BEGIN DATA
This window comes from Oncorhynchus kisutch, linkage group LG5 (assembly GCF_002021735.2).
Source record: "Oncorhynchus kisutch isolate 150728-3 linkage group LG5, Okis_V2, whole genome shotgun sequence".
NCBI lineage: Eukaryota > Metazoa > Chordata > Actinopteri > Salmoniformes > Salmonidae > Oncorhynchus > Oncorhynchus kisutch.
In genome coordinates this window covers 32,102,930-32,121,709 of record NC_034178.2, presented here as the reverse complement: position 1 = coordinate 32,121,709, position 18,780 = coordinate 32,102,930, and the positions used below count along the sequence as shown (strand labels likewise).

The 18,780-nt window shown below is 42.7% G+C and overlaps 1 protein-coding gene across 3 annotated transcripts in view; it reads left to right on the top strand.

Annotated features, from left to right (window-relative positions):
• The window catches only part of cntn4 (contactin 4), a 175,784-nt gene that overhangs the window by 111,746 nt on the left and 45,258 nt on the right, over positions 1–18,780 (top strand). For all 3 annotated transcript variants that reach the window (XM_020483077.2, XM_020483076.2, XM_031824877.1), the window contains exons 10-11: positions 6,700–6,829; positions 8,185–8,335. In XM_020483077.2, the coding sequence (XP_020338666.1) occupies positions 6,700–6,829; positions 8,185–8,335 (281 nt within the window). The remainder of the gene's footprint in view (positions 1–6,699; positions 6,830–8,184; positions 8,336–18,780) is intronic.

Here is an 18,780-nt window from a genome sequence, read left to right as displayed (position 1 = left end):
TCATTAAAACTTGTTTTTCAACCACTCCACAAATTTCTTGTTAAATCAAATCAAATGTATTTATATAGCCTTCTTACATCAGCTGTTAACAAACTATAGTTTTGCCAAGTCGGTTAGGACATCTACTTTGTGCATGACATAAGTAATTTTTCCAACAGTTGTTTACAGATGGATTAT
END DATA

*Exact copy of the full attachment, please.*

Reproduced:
This window comes from Oncorhynchus kisutch, linkage group LG5 (assembly GCF_002021735.2).
Source record: "Oncorhynchus kisutch isolate 150728-3 linkage group LG5, Okis_V2, whole genome shotgun sequence".
NCBI lineage: Eukaryota > Metazoa > Chordata > Actinopteri > Salmoniformes > Salmonidae > Oncorhynchus > Oncorhynchus kisutch.
In genome coordinates this window covers 32,102,930-32,121,709 of record NC_034178.2, presented here as the reverse complement: position 1 = coordinate 32,121,709, position 18,780 = coordinate 32,102,930, and the positions used below count along the sequence as shown (strand labels likewise).

The 18,780-nt window shown below is 42.7% G+C and overlaps 1 protein-coding gene across 3 annotated transcripts in view; it reads left to right on the top strand.

Annotated features, from left to right (window-relative positions):
• The window catches only part of cntn4 (contactin 4), a 175,784-nt gene that overhangs the window by 111,746 nt on the left and 45,258 nt on the right, over positions 1–18,780 (top strand). For all 3 annotated transcript variants that reach the window (XM_020483077.2, XM_020483076.2, XM_031824877.1), the window contains exons 10-11: positions 6,700–6,829; positions 8,185–8,335. In XM_020483077.2, the coding sequence (XP_020338666.1) occupies positions 6,700–6,829; positions 8,185–8,335 (281 nt within the window). The remainder of the gene's footprint in view (positions 1–6,699; positions 6,830–8,184; positions 8,336–18,780) is intronic.

Here is an 18,780-nt window from a genome sequence, read left to right as displayed (position 1 = left end):
TCATTAAAACTTGTTTTTCAACCACTCCACAAATTTCTTGTTAAATCAAATCAAATGTATTTATATAGCCTTCTTACATCAGCTGTTAACAAACTATAGTTTTGCCAAGTCGGTTAGGACATCTACTTTGTGCATGACATAAGTAATTTTTCCAACAGTTGTTTACAGATGGATTAT